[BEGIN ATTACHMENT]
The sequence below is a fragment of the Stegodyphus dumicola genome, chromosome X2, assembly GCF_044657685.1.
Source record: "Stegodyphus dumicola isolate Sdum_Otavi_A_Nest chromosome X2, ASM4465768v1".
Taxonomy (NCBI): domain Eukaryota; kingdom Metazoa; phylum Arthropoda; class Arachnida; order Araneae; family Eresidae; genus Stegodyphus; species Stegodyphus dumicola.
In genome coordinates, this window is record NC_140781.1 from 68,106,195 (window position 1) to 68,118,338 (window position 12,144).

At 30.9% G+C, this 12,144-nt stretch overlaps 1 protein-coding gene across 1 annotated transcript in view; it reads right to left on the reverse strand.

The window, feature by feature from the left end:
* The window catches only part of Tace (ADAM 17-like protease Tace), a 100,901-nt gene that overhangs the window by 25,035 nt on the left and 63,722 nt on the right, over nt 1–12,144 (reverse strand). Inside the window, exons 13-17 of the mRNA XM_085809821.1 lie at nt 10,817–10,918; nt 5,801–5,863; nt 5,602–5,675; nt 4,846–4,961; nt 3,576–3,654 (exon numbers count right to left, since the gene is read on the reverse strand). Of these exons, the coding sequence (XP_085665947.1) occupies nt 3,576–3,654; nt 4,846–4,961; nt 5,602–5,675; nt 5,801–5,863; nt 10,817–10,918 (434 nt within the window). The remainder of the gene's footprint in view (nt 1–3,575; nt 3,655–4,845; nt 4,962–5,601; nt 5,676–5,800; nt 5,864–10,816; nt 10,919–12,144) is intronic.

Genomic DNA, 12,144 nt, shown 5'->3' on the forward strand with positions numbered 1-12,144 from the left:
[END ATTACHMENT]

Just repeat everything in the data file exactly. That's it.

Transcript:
The sequence below is a fragment of the Stegodyphus dumicola genome, chromosome X2, assembly GCF_044657685.1.
Source record: "Stegodyphus dumicola isolate Sdum_Otavi_A_Nest chromosome X2, ASM4465768v1".
Taxonomy (NCBI): domain Eukaryota; kingdom Metazoa; phylum Arthropoda; class Arachnida; order Araneae; family Eresidae; genus Stegodyphus; species Stegodyphus dumicola.
In genome coordinates, this window is record NC_140781.1 from 68,106,195 (window position 1) to 68,118,338 (window position 12,144).

At 30.9% G+C, this 12,144-nt stretch overlaps 1 protein-coding gene across 1 annotated transcript in view; it reads right to left on the reverse strand.

The window, feature by feature from the left end:
* The window catches only part of Tace (ADAM 17-like protease Tace), a 100,901-nt gene that overhangs the window by 25,035 nt on the left and 63,722 nt on the right, over nt 1–12,144 (reverse strand). Inside the window, exons 13-17 of the mRNA XM_085809821.1 lie at nt 10,817–10,918; nt 5,801–5,863; nt 5,602–5,675; nt 4,846–4,961; nt 3,576–3,654 (exon numbers count right to left, since the gene is read on the reverse strand). Of these exons, the coding sequence (XP_085665947.1) occupies nt 3,576–3,654; nt 4,846–4,961; nt 5,602–5,675; nt 5,801–5,863; nt 10,817–10,918 (434 nt within the window). The remainder of the gene's footprint in view (nt 1–3,575; nt 3,655–4,845; nt 4,962–5,601; nt 5,676–5,800; nt 5,864–10,816; nt 10,919–12,144) is intronic.

Genomic DNA, 12,144 nt, shown 5'->3' on the forward strand with positions numbered 1-12,144 from the left: